When Manny Pacquiao Ate Bugs
WHY YOU SHOULD CARE
Because watching others eat bugs never gets old.
By Andreas Hale
Before he put himself in the position to earn $80 million in what was billed as the richest fight in the history of boxing, against Floyd “Money” Mayweather this past May, Manny Pacquiao was just a boxer. He was awaiting his big break — boxing or otherwise. In the mid-2000s, the fighter who would eventually become boxing’s first eight-division world champion, elected to the Philippine House of Representatives and easily the most popular figure in the Philippines today found himself on the Filipino game show Extra Challenge.
The clip is from 2004, which would be right around the time Pacquiao burst onto the American boxing scene with a stunningly one-sided drubbing of Mexican warrior Marco Antonio Barrera to become featherweight champion. It’s clear that Pacquiao is far from becoming the living legend he is today — but he’s just enough of a familiar face to be recognized in public.
Bamboo worms (10 pieces for 500 baht), silk worms (five pieces for 1,000 baht), crickets (five pieces for 3,000 baht), stink bugs (two pieces for 5,000 baht) and/or water bugs (three pieces for 15,000 baht). Whatever he and his spouse eat, they earn.
The show — which is patterned after American reality-based shows such as Survivor, The Amazing Race and Fear Factor — features celebrities pitted against one another in a number of physical and mental challenges, and rewarded in the Thai currency of baht (32 baht equals US$1). Pacquiao’s segment is titled “Exotic Thai Food” and finds the future world champion at odds with a foreign insect buffet for his challenge. Pacquiao, with his wife Jinkee in tow, is tasked to eat the following: bamboo worms (10 pieces for 500 baht), silk worms (five pieces for 1,000 baht), crickets (five pieces for 3,000 baht), stink bugs (two pieces for 5,000 baht) and/or water bugs (three pieces for 15,000 baht). Whatever he and his spouse eat, they earn.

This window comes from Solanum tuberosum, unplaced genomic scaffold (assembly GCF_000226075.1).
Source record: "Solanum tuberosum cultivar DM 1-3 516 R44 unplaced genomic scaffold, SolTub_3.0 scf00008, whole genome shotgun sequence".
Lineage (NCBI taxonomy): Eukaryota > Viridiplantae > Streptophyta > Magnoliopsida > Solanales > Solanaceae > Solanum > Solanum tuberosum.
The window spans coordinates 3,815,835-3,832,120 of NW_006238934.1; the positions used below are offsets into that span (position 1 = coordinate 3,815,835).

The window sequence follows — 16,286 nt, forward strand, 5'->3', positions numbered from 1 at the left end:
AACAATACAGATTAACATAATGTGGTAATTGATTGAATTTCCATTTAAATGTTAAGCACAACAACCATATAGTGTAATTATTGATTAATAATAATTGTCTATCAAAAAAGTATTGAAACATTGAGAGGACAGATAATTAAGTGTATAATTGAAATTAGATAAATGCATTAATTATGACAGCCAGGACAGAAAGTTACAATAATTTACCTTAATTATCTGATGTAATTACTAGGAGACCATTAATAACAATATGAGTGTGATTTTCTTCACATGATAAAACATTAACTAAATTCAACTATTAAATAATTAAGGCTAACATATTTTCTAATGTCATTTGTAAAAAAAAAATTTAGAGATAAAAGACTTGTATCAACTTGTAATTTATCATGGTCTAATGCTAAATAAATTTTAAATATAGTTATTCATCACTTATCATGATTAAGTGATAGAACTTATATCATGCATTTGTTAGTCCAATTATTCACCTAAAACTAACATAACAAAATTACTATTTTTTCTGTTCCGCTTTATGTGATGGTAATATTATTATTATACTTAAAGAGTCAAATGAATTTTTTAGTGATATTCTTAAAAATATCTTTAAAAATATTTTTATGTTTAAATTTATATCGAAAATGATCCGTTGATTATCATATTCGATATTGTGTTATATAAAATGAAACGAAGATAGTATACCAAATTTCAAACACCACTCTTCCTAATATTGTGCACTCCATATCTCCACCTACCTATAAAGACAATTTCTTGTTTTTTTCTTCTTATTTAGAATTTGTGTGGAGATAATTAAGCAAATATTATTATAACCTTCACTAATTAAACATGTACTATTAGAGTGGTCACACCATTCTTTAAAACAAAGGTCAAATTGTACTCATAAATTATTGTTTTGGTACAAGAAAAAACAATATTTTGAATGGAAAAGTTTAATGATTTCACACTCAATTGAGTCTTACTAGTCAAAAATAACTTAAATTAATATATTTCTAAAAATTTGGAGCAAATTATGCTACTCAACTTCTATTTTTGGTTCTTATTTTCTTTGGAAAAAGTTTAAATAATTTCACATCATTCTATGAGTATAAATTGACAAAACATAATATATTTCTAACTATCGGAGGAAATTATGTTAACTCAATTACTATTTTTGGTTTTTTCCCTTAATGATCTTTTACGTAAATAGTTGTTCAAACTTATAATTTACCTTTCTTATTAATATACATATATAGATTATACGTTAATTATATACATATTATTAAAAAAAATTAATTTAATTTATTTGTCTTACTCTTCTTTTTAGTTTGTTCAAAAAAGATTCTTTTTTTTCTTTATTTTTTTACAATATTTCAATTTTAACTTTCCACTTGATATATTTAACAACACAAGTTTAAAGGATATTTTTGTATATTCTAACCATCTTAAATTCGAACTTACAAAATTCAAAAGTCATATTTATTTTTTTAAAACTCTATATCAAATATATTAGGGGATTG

As fearless as he has been in the ring against bigger and stronger competition, the fighter known as Pac-Man shudders at the thought of making a meal out of these undesirables. But it’s Jinkee who makes the first move, as Pacquiao watches, in equal parts horror and admiration, his wife inhale five crickets and five silk worms to the tune of 4,000 baht.
The Filipino, as in his boxing career, opts to go for the gusto and reaches for the water bug. He peels it, grimaces at the insect’s stench and tosses it into his mouth. Always the entertainer, Pacquiao masks his revulsion by doing a little dance that amuses the small group of people watching. But he’s not done. The assignment calls for him to ingest a second water bug. Without hesitation — and with the host coaxing him by suggesting it will help his sex life — Pacquiao deposits the second and third bugs into his mouth. He visibly has a difficult time fighting off his gag reflex, but he manages just fine.
The duo of Manny and Jinkee earned 19,000 baht (or $582) for their creepy-crawler delicacies. It’s a far cry from what Pacquiao earns today, which is north of $300 million. But at the end of the day, Pacquiao has always done what he has done for the people. And if he is willing to munch on a trio of water bugs for $460, what do you think he’s willing to do against Mayweather for $80 million?